I have always maintained that, for the politicians in our country, our dear mother Ghana is a celebrated prostitute to them. Thus, as a prostitute as Ghana is, the politicians as clients shall always fight to get close to her and rape her to satisfy their insatiable greed. This is the reason why every buffoon and nitwit, criminal, disappointed youth, failed diasporans, intellectuals and business people as well as hustlers and chancers are in perpetual dog-eat-dog dirty politics to outdo each other just to grab the reins of government to distribute the public goods for themselves and their cronies.
Nation-building, patriotism and development of the nation has never been the agenda of our politicians in this country, their ultimate interest has always been to better themselves alone, nothing more nothing less. This reason underpins the non-changing nature of our politicians. Their behaviour across political divide is the same. There is no extraordinary difference between a New Patriotic Party (NPP) politician and a National Democratic Congress (NDC) politician. Their sense of civic duties to their nation is warped, fucked and sickened. They are all in consensus id dem: the intention is to loot the state coffers for private use whilst pretending to work for Ghana. Only fools, their compradors, party foot-soldiers, ethnocentric bigots/voters, kiths and kins are hoodwinked by their pretensions to work for Ghana.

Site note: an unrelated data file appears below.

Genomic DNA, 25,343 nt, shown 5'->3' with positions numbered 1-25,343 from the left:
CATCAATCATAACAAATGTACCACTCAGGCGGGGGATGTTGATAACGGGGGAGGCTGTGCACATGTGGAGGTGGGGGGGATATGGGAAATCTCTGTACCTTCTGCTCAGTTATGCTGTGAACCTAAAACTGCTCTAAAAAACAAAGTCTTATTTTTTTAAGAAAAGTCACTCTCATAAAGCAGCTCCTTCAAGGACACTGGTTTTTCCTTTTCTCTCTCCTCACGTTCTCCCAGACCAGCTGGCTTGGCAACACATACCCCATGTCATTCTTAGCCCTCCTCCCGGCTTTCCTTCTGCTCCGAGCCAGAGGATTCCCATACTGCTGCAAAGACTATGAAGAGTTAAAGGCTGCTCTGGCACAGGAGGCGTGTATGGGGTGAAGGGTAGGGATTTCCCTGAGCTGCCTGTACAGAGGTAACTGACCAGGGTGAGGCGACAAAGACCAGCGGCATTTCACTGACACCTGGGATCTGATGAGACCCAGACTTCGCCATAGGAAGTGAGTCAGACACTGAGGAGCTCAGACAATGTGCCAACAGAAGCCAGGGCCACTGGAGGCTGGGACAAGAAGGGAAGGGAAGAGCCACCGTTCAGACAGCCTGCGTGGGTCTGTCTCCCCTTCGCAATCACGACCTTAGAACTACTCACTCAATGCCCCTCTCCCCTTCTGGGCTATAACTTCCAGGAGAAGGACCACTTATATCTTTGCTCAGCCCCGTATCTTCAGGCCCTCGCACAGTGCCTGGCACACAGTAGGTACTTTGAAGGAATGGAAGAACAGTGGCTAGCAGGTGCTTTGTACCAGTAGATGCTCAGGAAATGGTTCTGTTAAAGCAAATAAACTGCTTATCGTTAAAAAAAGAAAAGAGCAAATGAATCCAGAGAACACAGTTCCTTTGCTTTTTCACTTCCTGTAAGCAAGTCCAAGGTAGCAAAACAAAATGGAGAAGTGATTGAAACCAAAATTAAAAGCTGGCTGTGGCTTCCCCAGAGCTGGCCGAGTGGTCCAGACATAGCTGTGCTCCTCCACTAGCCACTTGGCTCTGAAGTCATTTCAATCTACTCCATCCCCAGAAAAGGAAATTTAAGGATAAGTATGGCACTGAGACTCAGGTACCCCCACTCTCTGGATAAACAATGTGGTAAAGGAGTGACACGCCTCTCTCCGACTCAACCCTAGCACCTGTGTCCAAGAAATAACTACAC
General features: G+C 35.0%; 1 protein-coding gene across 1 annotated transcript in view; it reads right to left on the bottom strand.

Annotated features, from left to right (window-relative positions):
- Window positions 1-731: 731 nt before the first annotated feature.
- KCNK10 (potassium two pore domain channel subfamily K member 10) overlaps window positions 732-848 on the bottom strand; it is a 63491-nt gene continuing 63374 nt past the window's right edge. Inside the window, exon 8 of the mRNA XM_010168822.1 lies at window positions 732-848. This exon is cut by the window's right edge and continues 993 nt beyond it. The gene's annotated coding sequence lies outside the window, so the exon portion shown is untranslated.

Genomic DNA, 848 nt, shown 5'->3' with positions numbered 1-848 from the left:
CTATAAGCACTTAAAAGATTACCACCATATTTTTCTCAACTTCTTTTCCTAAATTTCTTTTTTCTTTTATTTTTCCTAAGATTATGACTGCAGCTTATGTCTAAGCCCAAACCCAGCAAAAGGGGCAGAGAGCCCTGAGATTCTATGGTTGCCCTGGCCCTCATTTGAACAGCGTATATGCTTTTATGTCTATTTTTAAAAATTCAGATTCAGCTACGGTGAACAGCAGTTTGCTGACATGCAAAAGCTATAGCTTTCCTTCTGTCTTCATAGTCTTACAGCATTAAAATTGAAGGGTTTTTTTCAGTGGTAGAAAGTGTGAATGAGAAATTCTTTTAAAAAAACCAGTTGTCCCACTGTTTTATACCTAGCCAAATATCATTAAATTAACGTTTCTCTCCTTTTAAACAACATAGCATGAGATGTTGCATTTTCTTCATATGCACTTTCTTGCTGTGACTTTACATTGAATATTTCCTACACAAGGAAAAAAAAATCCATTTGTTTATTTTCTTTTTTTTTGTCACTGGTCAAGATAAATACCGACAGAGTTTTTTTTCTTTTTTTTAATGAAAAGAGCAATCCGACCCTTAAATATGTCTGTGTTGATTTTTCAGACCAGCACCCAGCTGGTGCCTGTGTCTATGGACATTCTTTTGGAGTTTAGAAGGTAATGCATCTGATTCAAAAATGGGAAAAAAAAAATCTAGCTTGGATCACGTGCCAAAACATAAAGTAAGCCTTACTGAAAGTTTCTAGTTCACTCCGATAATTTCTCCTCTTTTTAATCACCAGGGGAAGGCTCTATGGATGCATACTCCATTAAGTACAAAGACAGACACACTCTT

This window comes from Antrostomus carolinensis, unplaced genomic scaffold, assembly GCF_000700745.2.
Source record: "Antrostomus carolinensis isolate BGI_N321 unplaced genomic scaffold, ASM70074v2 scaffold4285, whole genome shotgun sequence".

The truism in the assertions expressed above as the authentic personification of our Ghanaian politicians can carefully be seen in the premix fuel distributions and sales venture in the country. For many years (since 1999), the politicians who are the trustees of the people and proclaim from campaign platforms to work for the citizens have always stole from the fishermen and make their life unbearable.
Recent smelly rots